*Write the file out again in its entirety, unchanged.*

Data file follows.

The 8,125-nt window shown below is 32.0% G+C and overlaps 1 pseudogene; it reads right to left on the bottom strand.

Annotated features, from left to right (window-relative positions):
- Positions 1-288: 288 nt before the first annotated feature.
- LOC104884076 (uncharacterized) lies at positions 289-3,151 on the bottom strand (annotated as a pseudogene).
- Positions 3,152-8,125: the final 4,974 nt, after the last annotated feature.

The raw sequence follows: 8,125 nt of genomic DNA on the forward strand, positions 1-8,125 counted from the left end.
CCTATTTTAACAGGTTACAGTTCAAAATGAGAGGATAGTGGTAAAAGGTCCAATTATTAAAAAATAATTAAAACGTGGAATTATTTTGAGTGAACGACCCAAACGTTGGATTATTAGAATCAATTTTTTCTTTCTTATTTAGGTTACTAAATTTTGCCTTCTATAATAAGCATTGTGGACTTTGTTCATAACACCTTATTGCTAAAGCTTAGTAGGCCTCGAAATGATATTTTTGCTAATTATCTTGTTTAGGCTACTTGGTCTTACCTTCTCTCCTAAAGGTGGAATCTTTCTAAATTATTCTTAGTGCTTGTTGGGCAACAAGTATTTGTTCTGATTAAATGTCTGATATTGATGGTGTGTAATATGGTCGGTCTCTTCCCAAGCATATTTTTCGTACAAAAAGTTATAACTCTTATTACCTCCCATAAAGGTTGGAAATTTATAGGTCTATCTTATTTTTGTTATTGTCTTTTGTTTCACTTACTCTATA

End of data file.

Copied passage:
The 8,125-nt window shown below is 32.0% G+C and overlaps 1 pseudogene; it reads right to left on the bottom strand.

Annotated features, from left to right (window-relative positions):
- Positions 1-288: 288 nt before the first annotated feature.
- LOC104884076 (uncharacterized) lies at positions 289-3,151 on the bottom strand (annotated as a pseudogene).
- Positions 3,152-8,125: the final 4,974 nt, after the last annotated feature.

The raw sequence follows: 8,125 nt of genomic DNA on the forward strand, positions 1-8,125 counted from the left end.
CCTATTTTAACAGGTTACAGTTCAAAATGAGAGGATAGTGGTAAAAGGTCCAATTATTAAAAAATAATTAAAACGTGGAATTATTTTGAGTGAACGACCCAAACGTTGGATTATTAGAATCAATTTTTTCTTTCTTATTTAGGTTACTAAATTTTGCCTTCTATAATAAGCATTGTGGACTTTGTTCATAACACCTTATTGCTAAAGCTTAGTAGGCCTCGAAATGATATTTTTGCTAATTATCTTGTTTAGGCTACTTGGTCTTACCTTCTCTCCTAAAGGTGGAATCTTTCTAAATTATTCTTAGTGCTTGTTGGGCAACAAGTATTTGTTCTGATTAAATGTCTGATATTGATGGTGTGTAATATGGTCGGTCTCTTCCCAAGCATATTTTTCGTACAAAAAGTTATAACTCTTATTACCTCCCATAAAGGTTGGAAATTTATAGGTCTATCTTATTTTTGTTATTGTCTTTTGTTTCACTTACTCTATA